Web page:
c) Occasionally, for a special occasion.

Results

I reckon you have worked out that mostly A answers mean you have failed the thrift test! You are likely to have a permanent overdraft and a lot of credit card debt.  Perhaps you lie awake at night worrying about the state of your finances. You need to develop some good frugal habits and learn to say no to yourself and others.

Mostly C answers: This is likely to be where most of us are. We are generally aware and in control of our money but have the odd lapse that could cause trouble.

Mostly Bs? Your frugal habits mean you are a paragon of virtue and on your way to being debt free and financially independent, if you’re not there already.

The thrift test is just a bit of fun. Few of us are totally out of control ALL the time or with the self discipline to never lapse. But we can all develop frugal habits to help us stay in control of our spending and save money for whatever we want.

What are your best frugal habits?

This week’s frugality

Frugality 1

frugality

First of all, I really hope you like the refreshed and revamped redesign of Shoestring Cottage. I did not employ a web designer at great expense and it was the epitome of frugality.

I ordered a logo for just £5 from FiveSquid.com and got the lettering from there. This is so ridiculously cheap for the service on offer and I recommend it. We thought it looked a bit plain so Mr S added a cottage and a flower. I should have just got him to do it on the first place as he never charges!

Frugality 2

frugalityThe garden is still providing is with lots of free food. This week the grapes have ripened to perfection. However, when our lodger moved out she left behind a juicer. We tried it on the grapes and it is brilliant, if a bit fiddly to clean. So we have delicious fresh grape juice in the fridge for nothing.

Frugality 3: Frozen produce

I have been putting all of the excess home grown produce in my big freezer, so the garden will continue to feed us throughout the autumn and winter. We have blackberries, plums, greengages, courgettes, runner beans and lots of home-made soup in there. I made two sorts at the weekend: fresh tomato and courgette.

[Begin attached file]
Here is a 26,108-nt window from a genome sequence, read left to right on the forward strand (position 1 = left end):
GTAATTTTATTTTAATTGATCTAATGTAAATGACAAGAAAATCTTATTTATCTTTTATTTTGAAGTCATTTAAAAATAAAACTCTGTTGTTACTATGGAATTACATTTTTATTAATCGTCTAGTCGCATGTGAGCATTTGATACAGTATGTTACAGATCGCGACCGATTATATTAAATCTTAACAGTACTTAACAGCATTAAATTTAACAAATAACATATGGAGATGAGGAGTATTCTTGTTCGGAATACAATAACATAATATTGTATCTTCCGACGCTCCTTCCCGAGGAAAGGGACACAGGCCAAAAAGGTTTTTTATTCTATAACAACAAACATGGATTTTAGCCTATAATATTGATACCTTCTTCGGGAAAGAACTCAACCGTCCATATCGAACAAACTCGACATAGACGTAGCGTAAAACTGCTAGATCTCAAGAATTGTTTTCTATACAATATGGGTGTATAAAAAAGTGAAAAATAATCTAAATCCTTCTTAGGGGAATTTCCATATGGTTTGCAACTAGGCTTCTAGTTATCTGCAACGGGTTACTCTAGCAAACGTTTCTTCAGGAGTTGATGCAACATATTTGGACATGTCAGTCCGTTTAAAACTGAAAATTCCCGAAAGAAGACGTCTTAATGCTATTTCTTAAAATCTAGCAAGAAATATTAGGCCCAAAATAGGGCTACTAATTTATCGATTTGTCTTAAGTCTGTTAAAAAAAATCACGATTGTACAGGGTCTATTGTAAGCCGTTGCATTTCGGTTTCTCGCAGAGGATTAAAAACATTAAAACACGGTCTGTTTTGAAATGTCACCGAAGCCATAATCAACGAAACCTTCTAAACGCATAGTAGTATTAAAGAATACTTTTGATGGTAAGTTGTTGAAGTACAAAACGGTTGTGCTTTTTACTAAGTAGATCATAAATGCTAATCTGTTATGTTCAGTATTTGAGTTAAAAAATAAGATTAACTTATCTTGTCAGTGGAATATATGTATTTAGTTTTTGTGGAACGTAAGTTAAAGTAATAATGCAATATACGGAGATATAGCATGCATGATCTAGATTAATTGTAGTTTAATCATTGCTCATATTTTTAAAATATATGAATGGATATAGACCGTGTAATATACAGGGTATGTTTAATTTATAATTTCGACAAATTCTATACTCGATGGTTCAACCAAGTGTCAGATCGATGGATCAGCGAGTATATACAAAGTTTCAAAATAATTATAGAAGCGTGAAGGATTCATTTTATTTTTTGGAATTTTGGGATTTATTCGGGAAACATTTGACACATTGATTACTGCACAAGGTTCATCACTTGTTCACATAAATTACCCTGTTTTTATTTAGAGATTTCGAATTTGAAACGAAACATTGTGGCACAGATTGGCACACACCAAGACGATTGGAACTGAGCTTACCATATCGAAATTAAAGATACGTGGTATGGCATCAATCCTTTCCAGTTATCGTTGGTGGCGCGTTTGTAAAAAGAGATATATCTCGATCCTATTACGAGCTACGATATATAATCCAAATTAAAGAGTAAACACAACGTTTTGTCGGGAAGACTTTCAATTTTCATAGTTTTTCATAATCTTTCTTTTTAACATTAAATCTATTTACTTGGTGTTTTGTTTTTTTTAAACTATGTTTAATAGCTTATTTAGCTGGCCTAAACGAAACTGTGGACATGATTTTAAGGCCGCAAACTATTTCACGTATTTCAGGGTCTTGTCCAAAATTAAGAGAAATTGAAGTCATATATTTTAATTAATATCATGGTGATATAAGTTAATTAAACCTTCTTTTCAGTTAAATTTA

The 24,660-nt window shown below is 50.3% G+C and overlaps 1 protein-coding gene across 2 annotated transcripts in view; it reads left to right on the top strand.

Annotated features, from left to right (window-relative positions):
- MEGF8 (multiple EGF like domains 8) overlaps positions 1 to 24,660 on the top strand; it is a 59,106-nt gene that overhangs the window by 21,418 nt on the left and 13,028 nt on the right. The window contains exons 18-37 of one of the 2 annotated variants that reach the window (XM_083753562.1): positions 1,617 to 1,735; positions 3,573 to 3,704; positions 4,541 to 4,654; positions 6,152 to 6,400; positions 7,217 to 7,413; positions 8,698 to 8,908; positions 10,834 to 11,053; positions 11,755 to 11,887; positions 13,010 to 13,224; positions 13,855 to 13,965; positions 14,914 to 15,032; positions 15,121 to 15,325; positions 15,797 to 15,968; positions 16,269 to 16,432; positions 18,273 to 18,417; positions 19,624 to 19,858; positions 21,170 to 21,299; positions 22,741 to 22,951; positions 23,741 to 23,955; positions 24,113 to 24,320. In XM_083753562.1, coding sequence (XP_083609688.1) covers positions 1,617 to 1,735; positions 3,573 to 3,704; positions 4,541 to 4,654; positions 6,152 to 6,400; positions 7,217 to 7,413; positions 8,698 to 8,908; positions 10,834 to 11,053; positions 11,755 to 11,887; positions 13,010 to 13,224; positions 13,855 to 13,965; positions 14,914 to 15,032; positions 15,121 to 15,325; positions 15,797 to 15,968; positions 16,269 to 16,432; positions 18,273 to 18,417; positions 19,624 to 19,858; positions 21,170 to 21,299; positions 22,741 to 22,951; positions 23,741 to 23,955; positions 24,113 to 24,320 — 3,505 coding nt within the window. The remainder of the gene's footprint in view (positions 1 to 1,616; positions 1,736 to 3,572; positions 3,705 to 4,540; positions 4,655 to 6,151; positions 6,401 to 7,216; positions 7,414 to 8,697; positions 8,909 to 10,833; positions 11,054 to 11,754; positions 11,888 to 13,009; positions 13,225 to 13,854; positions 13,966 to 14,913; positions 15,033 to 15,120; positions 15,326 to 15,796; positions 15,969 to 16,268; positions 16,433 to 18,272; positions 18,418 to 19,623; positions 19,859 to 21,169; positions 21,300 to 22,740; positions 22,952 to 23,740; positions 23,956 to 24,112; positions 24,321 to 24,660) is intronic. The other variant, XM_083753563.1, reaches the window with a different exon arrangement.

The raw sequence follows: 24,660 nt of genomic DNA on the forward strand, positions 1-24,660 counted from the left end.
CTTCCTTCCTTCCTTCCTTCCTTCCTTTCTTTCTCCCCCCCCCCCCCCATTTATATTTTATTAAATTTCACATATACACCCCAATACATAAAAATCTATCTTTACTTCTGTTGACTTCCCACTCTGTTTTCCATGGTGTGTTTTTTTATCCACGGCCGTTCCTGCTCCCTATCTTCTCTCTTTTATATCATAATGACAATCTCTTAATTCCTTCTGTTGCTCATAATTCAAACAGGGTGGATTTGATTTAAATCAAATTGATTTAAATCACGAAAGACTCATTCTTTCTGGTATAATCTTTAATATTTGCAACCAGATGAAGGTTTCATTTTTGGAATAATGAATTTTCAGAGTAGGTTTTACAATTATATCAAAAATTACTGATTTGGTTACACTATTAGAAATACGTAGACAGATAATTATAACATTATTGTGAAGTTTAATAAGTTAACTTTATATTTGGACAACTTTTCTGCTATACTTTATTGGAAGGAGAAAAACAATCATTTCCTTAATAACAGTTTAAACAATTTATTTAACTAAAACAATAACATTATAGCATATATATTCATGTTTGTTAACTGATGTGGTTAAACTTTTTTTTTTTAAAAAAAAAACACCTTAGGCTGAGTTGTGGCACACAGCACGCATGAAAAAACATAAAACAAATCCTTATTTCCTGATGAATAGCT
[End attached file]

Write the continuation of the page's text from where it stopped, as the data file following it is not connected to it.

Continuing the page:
frugalityI had a near disaster though. A lead from the iron got stuck in the freezer door. Nobody noticed until it began to make a very loud noise. The contents hadn’t defrosted thankfully but they were getting soft around the edges. We got all of the meat out and cooked it as I didn’t want to risk any of that, but squeezed the fruit and vegetables into the little freezer. Fortunately, the big freezer isn’t broken. I turned it off and defrosted it, and it is back to full working order now. Phew!

Frugality 4: saving money on TV and broadband

One of my aims for this month is to cancel my TV contract and organise a broadband only deal. We had intended to buy a new Humax Freeview box. However, I have found two second hand! One from eBay and the other from Facebook Marketplace. I hope they work. We will have one downstairs and the other in our bedroom.

Frugality 4: Looking smart for the SHOMOs

I have mentioned a few times that Shoestring Cottage has been nominated in the thrift and frugality category at the SHOMO Awards. I will be attending this event in London at the end of the month and I am so excited to meet some fellow bloggers! But what to wear? I am not one for dressing up, but thought I should make a bit of an effort. I looked on eBay and found a beautiful Phase Eight silk skirt in excellent condition for just £15. This is a brand I really like, so I was dead chuffed. I just need to work out what to wear with it now.

 Frugality 5: Luxury champagne afternoon tea

frugalityI hesitate to put this under a frugality heading. However, it didn’t cost us anything, so maybe! Mr S was given a gift voucher for a champagne afternoon tea at a beautiful hotel and restaurant in Colchester called Greyfriars. We booked it for Sunday. It was really special, absolutely first rate, quality food, service and surroundings. What a treat! It felt particularly poignant as I actually used to teach yoga in the same building – it was once a local authority adult learning college. This is where I met Mr S – he was one of my first students! It has been completely transformed since it was a creaky and draughty government building and is now the height of luxury.  We had a lovely afternoon.